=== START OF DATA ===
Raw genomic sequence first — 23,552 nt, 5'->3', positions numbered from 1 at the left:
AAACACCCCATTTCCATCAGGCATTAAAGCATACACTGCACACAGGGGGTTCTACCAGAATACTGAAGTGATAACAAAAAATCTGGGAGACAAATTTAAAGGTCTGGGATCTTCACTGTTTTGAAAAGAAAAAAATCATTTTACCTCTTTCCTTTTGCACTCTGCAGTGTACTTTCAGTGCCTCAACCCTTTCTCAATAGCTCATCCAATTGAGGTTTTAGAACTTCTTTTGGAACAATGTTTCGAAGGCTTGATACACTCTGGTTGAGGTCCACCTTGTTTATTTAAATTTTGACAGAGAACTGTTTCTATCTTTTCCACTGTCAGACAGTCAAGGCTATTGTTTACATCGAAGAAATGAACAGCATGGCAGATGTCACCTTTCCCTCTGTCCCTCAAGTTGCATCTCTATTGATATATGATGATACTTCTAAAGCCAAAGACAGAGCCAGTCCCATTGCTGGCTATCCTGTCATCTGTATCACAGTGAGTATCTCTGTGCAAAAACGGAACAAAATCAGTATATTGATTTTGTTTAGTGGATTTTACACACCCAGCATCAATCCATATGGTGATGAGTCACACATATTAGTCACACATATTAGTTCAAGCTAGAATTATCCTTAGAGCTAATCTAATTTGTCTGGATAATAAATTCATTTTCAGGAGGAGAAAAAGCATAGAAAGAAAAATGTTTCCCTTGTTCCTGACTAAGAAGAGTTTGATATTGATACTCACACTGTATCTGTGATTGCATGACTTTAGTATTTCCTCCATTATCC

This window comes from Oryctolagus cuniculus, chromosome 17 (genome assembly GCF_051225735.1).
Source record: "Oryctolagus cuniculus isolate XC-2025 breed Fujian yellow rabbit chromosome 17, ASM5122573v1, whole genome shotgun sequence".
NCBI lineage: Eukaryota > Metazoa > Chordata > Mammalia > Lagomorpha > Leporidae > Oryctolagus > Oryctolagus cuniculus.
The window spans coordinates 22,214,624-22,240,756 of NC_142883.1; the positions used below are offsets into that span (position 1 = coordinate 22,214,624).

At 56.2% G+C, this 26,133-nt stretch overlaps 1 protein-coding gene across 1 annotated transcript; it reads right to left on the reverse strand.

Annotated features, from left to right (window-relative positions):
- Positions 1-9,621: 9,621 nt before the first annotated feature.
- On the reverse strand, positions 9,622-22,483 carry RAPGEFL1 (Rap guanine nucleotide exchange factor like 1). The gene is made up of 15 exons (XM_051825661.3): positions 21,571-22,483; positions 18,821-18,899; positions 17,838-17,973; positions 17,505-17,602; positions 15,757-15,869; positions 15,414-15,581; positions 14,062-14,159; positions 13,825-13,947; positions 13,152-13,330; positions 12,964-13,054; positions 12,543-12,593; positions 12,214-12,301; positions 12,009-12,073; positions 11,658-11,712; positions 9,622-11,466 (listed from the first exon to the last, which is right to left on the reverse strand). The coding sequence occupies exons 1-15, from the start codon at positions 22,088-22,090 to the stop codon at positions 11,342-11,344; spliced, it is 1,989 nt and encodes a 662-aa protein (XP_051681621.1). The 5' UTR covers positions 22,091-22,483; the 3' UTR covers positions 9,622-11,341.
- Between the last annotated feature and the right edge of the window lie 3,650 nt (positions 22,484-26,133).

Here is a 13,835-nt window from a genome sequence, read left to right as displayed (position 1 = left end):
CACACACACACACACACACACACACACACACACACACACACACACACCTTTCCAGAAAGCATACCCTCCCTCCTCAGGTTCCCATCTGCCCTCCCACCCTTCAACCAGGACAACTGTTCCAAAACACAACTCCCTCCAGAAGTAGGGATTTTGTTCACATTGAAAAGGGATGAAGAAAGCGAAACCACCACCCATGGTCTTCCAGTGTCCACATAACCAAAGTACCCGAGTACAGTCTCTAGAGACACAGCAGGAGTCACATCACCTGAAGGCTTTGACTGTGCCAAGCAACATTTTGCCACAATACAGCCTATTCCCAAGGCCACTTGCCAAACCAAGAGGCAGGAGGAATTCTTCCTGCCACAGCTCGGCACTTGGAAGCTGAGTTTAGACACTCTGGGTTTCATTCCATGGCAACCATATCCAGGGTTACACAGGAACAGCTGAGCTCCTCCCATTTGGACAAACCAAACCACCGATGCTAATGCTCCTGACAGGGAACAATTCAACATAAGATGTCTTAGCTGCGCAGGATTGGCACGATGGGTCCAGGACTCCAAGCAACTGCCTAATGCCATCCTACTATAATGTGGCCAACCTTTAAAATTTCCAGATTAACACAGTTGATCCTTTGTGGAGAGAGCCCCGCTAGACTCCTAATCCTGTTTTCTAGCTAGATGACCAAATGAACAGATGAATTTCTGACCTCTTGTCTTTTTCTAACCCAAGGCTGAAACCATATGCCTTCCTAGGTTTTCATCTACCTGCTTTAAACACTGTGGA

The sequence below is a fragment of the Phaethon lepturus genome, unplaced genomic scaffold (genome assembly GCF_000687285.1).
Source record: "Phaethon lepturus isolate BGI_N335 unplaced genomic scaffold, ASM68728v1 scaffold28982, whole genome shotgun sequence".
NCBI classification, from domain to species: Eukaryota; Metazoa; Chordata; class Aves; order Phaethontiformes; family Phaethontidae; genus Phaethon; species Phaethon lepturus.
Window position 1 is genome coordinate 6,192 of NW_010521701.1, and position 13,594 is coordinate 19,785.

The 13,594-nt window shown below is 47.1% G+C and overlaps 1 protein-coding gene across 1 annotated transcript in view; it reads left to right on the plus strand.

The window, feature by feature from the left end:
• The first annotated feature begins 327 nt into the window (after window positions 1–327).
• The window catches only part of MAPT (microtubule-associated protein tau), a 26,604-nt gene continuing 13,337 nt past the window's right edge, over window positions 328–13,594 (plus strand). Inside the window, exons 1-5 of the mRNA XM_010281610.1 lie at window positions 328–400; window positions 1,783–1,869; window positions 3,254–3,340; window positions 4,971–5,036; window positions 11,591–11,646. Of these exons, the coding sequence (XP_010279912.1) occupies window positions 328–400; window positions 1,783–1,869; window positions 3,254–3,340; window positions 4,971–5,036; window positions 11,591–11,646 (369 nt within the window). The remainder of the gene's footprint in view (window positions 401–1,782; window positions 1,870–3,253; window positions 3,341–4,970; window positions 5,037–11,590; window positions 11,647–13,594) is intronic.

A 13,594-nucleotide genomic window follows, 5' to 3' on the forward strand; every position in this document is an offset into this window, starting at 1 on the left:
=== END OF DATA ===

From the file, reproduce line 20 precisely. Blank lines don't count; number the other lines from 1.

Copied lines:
• The first annotated feature begins 327 nt into the window (after window positions 1–327).